A few seasons ago, God called me into a season of prayer, meditation and discernment. After a time of betrayal, tests and trials, I was seeking God’s still small voice to lead me forward on the path to which I am called. Where do I go to spend this season? To our cabin in the mountains above Boulder, Colorado. For ten years, we have spent summers, and a couple of months of winter, here on the mountain in the wilderness. It is a place of peace, healing, restoration and a home where we give thanks for wonderful times with family and faithful friends. Our land is surrounded by National Forest, with views of the Continental Divide, the Indian Peaks Wilderness and Rocky Mountain National Park.
The mountains have been a special and holy place since the time nearly forty years ago when God revealed himself to me in these same mountains. Now I’m a city boy by birth and rearing, from Atlanta, far from these mountains. But, since my first trip here, the Rocky Mountains have been my spiritual home. I am not alone in seeking God in the wilderness. From the time of Christ, his followers have withdrawn to seek God through solitude, seeking peace and quiet in God’s holy places. Here is an article describing How Backpacking can put you in Touch with your Inner Saint.
From the beginning of his ministry, Jesus withdrew time and again to the wilderness, sometimes to the mountains, sometimes to the desert. Why did he withdraw? To commune with his Father. In Luke 4:1-2, we see that Jesus is baptized and then:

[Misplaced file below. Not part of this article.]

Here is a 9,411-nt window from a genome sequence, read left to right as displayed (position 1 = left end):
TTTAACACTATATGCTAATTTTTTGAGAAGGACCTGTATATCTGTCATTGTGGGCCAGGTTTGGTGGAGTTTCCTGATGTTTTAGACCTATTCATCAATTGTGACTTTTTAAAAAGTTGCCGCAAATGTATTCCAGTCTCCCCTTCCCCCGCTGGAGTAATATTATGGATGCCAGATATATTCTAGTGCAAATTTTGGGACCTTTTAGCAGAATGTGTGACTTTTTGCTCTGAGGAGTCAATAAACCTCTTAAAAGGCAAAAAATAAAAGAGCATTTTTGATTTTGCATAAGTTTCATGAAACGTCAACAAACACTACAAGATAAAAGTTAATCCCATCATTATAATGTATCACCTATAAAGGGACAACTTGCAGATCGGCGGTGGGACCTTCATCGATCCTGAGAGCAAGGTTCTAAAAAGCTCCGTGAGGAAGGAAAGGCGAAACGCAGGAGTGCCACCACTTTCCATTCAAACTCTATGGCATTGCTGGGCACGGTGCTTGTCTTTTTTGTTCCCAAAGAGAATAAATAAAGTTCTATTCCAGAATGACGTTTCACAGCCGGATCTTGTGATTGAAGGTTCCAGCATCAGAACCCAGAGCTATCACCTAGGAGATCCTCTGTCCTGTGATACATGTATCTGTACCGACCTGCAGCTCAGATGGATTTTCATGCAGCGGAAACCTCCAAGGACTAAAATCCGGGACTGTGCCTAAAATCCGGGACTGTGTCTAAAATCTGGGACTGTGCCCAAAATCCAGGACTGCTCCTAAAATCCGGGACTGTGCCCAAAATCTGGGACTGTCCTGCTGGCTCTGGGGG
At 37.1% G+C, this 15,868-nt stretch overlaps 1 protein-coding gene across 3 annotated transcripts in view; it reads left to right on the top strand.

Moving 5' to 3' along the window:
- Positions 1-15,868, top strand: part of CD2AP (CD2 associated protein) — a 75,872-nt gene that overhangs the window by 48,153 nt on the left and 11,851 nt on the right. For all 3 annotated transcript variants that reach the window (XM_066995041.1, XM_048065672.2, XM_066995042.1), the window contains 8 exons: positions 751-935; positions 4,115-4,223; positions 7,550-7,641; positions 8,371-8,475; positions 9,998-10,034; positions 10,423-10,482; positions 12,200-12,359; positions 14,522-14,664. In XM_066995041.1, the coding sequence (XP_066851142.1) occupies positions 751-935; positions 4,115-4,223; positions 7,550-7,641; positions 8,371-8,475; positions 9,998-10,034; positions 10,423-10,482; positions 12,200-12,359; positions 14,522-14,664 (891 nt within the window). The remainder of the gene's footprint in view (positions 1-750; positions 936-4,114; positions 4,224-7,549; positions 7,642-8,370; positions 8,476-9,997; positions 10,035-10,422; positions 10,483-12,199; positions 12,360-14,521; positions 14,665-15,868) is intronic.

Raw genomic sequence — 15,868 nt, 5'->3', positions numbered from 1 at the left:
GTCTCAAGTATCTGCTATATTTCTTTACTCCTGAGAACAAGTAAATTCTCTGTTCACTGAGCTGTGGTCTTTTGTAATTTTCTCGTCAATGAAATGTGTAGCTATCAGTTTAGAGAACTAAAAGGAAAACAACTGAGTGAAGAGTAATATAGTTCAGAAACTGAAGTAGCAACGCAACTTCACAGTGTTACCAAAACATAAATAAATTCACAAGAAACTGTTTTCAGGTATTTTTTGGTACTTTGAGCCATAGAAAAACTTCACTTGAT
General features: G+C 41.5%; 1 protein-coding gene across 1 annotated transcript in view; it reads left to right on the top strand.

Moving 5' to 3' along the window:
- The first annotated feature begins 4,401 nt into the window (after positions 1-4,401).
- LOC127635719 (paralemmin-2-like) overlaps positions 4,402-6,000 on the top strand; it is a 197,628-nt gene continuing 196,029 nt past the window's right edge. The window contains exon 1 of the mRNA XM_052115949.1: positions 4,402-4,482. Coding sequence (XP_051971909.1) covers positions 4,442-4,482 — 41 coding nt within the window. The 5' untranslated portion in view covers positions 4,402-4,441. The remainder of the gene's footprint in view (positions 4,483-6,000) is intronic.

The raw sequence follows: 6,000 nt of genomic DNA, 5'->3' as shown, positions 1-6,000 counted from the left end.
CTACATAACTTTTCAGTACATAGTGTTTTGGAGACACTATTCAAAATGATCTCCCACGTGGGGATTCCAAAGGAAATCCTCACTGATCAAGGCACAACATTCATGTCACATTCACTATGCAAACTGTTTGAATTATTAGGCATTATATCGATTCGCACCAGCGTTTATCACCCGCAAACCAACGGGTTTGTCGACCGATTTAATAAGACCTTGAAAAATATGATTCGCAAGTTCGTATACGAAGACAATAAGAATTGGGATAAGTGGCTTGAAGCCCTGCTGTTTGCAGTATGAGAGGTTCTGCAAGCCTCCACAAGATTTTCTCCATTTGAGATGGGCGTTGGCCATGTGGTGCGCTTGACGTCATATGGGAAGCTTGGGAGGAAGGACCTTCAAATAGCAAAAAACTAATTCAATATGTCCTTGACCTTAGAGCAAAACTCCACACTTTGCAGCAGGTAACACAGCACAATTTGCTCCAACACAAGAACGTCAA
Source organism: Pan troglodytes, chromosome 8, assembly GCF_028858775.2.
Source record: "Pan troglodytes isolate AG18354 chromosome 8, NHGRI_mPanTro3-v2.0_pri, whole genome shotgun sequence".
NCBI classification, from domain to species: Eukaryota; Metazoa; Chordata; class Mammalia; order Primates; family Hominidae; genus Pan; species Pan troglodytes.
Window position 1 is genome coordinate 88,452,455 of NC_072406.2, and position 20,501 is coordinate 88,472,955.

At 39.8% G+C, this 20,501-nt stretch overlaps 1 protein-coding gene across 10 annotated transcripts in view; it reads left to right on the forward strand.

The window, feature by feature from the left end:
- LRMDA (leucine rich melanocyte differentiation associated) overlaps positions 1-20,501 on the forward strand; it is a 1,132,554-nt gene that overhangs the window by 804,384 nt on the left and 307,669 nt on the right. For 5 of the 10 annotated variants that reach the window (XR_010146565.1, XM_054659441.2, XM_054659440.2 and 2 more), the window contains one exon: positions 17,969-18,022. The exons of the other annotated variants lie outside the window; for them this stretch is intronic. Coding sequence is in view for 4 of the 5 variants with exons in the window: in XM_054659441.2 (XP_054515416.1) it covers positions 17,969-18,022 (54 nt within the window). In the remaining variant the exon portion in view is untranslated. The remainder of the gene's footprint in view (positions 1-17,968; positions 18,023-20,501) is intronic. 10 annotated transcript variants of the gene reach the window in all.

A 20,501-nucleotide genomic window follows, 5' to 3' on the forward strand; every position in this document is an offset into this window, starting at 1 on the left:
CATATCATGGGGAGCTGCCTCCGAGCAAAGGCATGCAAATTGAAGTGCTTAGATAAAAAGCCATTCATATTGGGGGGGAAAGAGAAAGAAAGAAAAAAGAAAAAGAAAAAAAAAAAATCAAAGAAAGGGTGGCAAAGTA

Jesus, full of the Holy Spirit, returned from the Jordan and was led by the Spirit in the desert, where for forty days he was tempted by the devil.
As Jesus drew his Disciples to him, again he goes to the mountain. Luke 6:12-13:
One of those days Jesus went out to a mountainside to pray, and spent the night praying to God. When morning came, he called his disciples to him and chose twelve of them, whom he also designated apostles.
As his ministry unfolds, he is constantly surrounded by crowds beseeching him to do their bidding, but, in Luke 5:15-16 we see:
Yet the news about him spread all the more, so that crowds of people came to hear him and to be healed of their sicknesses. But Jesus often withdrew to lonely places and prayed.
When Jesus heard what had happened (John the Baptist’s beheading), he withdrew by boat privately to a solitary place.
As the people sought to make him an earthly king, John 6:15 says:
Jesus, knowing that they intended to come and make him king by force, withdrew again to a mountain by himself.
As the Jewish leaders plotted to kill Jesus, what did he do? See John 11:54:
Therefore Jesus no longer moved about publicly among the Jews. Instead he withdrew to a region near the desert, to a village called Ephraim, where he stayed with his disciples.
Where did the transfiguration happen? Matthew 17:1-2 informs us that:
After six days Jesus took with him Peter, James and John the brother of James, and led them up a high mountain by themselves. There he was transfigured before them.
And finally, after his resurrection, Jesus gave to the Apostles the Great Commission. Where? Look at Matthew 28:16-20:
Then the eleven disciples went to Galilee, to the mountain where Jesus had told them to go. When they saw him, they worshiped him; but some doubted. Then Jesus came to them and said, "All authority in heaven and on earth has been given to me. Therefore go and make disciples of all nations, baptizing them in the name of the Father and of the Son and of the Holy Spirit, and teaching them to obey everything I have commanded you. And surely I am with you always, to the very end of the age."